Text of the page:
The virtues of homemade marinara sauce

I love to make marinara sauce. I have done it routinely for a number of years now, but really started in earnest last year when I decided to give processed foods the boot. I made a HUGE vat of it today. Every time I make marinara sauce I am amazed at how easy it is to make and wonder why I ever used store bought before.

Here is my recipe:

Julie's From Scratch Big Batch Marinara (makes 22 cups)

24 C chopped tomatoes (fresh or no salt added canned*)
3 medium onions, chopped fine
1 large head of garlic, chopped fine
3 T olive oil
1/4 C dried parsley
1 T dried Italian seasoning blend
1 T salt
1 T pepper
1 t red pepper flakes (optional)

Lightly saute onions in olive oil to soften, about 3 minutes. Add garlic and cook one minute more. Add tomatoes and bring to a boil. Turn heat to low and add remaining ingredients. Simmer, covered, for one hour. Puree with hand blender to desired consistency.

I used to buy Hunts Traditional, so I decided to run my recipe thru an analyzer to see how they compare. Hunts contains the following:

Tomato Puree (Water, Tomato Paste), High Fructose Corn Syrup, Salt, Corn Syrup, Soybean Oil, Dehydrated Onions, Sugar, Tomato Fiber, Spices, Citric Acid, Natural Flavor.

My recipe:

Nutrition Facts
Serving Size 125 g
Amount Per Serving
Calories : 36
Calories from Fat : 14
% Daily Value*Total Fat: 1.5g 2%
Cholesterol : 0mg 0%
Sodium : 223mg 9%
Total Carbohydrates : 5.5g 2%
Dietary Fiber : 1.6g 6%
Sugars : 3.4g
Protein : 1.1g
Vitamin A 19%
Vitamin C 26%
Calcium 2%
Iron 2%
Nutrition Grade A
* Based on a 2000 calorie diet


Nutrition Facts
Serving Size 126 g
Amount Per Serving
Calories : 50
Calories from Fat : 10
% Daily Value* Total Fat 1g 2%
Saturated Fat : 0g 0
Trans Fat :0
Cholesterol : 0mg
Sodium : 620mg 26%
Total Carbohydrate : 10g 3%
Dietary Fiber : 2g 8%
Sugars : 8g
Protein : 2g
Vitamin A 8%
Vitamin C 25%
Calcium 2%

My sauce wins on calories, sodium, overall carbs, sugar and vitamins A and C. They win on calories from fat and dietary fiber (only marginally on both counts). I will let you be the judge, but I call mine the winner (and BTW, it tastes really good).

* Use fresh whenever possible. Apparently we now have to worry about BPA in our canned goods and tomatoes, due to their acidic nature, cannot be packaged in a non-BPA can. (BPA has been linked to obesity, infertility, premature puberty, among other things {sounds like these folks have been reading my medical records!}). I am trying to source out non-canned tomatoes for future use.

A very useful article on shopping

I read this article about a year ago. It was very helpful in relearning how to shop. This is now second nature to me, but I thought you might all enjoy it.

I have more to say on their Dirty Dozen list, but I am swamped tonight. More on that later.

A Cautionary Word on Agave Nectar

I discovered Agave Nectar very early on in my research on low gi / whole foods way of eating. As far as I can tell, agave is as close to the perfect sweetener as you can get. I have tried other sweeteners: brown rice syrup, honey, date sugar, maple syrup, stevia, aspartame, but they all have some drawback. Some taste great, but were refined. Some have a bitter aftertaste. And other, while natural, cause my blood sugar to soar. Then came agave. Hallelujah!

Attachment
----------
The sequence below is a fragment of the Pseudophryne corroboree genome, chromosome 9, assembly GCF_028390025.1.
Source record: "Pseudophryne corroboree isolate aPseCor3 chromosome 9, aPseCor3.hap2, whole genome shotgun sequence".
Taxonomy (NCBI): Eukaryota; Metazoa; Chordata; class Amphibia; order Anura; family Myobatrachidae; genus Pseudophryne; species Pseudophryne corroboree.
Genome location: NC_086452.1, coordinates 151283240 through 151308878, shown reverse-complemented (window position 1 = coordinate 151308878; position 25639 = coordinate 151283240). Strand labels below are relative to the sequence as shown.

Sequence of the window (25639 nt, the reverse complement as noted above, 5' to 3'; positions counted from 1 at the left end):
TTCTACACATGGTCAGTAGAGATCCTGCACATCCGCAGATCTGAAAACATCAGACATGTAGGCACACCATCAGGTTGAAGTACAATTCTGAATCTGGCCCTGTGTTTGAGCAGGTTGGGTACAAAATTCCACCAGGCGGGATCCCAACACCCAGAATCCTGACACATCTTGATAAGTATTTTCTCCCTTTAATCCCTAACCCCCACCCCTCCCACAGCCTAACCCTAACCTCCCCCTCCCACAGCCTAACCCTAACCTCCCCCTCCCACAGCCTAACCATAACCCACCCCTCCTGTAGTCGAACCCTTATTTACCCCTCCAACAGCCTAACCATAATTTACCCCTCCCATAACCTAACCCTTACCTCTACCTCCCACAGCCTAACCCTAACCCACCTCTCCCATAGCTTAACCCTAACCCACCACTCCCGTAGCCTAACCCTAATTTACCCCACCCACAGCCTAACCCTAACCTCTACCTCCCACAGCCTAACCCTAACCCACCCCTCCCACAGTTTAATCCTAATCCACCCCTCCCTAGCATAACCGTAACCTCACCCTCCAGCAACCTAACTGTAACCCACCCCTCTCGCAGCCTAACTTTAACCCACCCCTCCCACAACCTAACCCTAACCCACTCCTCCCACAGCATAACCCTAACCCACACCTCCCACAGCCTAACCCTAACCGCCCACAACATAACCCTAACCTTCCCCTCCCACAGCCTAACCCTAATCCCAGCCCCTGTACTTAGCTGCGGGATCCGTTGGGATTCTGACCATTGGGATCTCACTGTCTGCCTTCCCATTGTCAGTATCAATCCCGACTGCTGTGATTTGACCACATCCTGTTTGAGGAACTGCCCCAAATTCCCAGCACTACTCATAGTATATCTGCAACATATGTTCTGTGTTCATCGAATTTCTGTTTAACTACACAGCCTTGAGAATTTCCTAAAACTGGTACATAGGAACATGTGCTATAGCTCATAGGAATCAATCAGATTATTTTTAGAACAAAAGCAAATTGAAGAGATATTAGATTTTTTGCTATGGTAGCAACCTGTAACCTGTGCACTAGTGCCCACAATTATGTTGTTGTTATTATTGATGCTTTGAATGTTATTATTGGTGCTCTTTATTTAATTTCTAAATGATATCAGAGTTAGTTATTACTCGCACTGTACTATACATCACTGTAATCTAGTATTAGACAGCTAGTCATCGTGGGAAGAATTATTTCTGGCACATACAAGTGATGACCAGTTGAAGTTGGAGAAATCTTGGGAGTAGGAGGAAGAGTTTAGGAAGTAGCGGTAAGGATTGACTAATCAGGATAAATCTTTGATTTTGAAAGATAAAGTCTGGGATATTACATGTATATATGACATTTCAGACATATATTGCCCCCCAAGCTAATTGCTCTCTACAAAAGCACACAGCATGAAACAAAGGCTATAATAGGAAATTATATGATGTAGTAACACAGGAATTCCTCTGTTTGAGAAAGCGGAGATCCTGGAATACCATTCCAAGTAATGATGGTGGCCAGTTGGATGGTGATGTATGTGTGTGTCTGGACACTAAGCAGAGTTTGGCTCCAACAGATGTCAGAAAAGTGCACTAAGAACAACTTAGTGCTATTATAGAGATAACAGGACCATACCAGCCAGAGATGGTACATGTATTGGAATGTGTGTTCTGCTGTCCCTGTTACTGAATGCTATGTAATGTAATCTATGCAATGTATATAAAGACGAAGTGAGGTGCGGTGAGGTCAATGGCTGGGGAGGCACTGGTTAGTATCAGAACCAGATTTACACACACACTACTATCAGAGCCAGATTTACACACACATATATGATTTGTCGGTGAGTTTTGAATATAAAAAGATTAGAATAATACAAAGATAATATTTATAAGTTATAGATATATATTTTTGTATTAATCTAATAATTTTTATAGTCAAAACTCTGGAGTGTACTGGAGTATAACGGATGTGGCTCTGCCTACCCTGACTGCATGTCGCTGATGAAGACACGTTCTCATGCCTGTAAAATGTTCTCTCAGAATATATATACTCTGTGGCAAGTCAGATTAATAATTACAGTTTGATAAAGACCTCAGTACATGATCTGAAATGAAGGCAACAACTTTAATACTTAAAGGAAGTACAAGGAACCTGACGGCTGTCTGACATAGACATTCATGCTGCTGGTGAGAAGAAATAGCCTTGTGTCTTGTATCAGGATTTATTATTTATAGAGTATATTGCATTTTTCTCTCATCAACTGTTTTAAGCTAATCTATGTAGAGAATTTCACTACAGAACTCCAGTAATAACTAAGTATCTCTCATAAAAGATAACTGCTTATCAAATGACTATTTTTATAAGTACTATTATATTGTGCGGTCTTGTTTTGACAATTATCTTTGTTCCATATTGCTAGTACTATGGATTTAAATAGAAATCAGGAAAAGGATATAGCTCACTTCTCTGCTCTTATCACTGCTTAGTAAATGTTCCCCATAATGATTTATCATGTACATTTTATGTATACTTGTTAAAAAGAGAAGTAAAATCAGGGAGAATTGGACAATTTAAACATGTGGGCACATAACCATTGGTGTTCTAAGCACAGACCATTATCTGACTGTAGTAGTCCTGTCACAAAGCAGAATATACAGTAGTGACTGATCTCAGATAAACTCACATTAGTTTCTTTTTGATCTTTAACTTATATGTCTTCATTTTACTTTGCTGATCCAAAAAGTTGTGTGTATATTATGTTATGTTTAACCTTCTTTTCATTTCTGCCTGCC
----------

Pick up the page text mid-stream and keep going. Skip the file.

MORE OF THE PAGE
Agave is low on the glycemic index scale (around 27), tastes good and you can use it in almost anything. Baking with agave can be a challenge because it does not give a good crumb to baked goods as does refined sugar (for instance, if you make chocolate chip cookies with agave, you get soft and chewy instead of crispy) and you must remember to reduce the amount of liquid in the recipe. But, if you can get past these obstacles, it is wonderful stuff.

The reason that agave is the perfect sweetening choice for me (and anyone with diabetes or other sugar related issues) is that is has a high fructose to glucose ratio. Fructose is digested slowly by the body as compared to other sugars and it therefore does not cause the immediate sugar surge into the bloodstream. This is what I want to avoid at all costs. However, just because the glycemic response is low to agave nectar does not make it a health food. Here's why.

Most carbs that we eat are glucose. When we eat that glucose, it enteres the bloodstream and the body releases insulin to regulate it. Fructose is not processed in the bloodstream, hence the reason for the slow glycemic response to eating it. Sounds great huh? Well, yes and no. Fructose gets processed in the liver. If too much fructose enters the liver, the liver struggles to process it and what it can't process it converts to fat. That fat then gets sent off into the bloodstream as the dreaded triglycerides. Oh no.

The upshot of this is that while low on the glycemic index, agave nectar is not a "free" food. As with any sweetener, we should be judicious in how we use/eat it. I wouldn't recommend eating a whole pan of brownie receipe that I shared last night (although you might want to) because your liver will surely have a hard time processing it.

Knowing all that I do about agave nectar, it is still my sweetener of choice. I use about 1/2 t in my coffee every morning, use in in place of honey in savory recipes, and I substitute it for sugar routinely in baking. However, I don't bake a lot. I try to avoid sweets altogether. But, as in all things, I strive for balance (I am SUCH a libra) so using agave in the occassional pan of brownies is the way to go for me. Now that you know when I know about agave, I will let you all draw your own conclusions.

While the cats away, the mouse will make BROWNIES!

So my husband is traveling, again, and I am craving something sweet. I decide that this is the perfect time to try something for desert that he would be dubious about. So tonight I made brownies. But not any brownies; I made Black Bean Brownies.

I can almost hear the air being sucked out of the room. Did she say Black Bean Brownies? GROSS! Nope, I swear they are anything but gross. They were actually pretty freaking amazing if I do say so myself.

I made this from a new cookbook, Baking with Agave Nectar, by Ania Catalano. Santa brought it for Christmas and so far, it rocks.


4 oz unsweetened chocolate
1 C butter
2 C soft cooked black beans, drained well
1 C walnuts, chopped
1 T vanilla extract
1/4 C instant coffee powder
1/4 t sea salt
4 eggs
1 1/2 C light agave nectar

Preheat oven to 325. Line 11x18 baking pan with parchment and spray lightly with cooking spray. Set aside.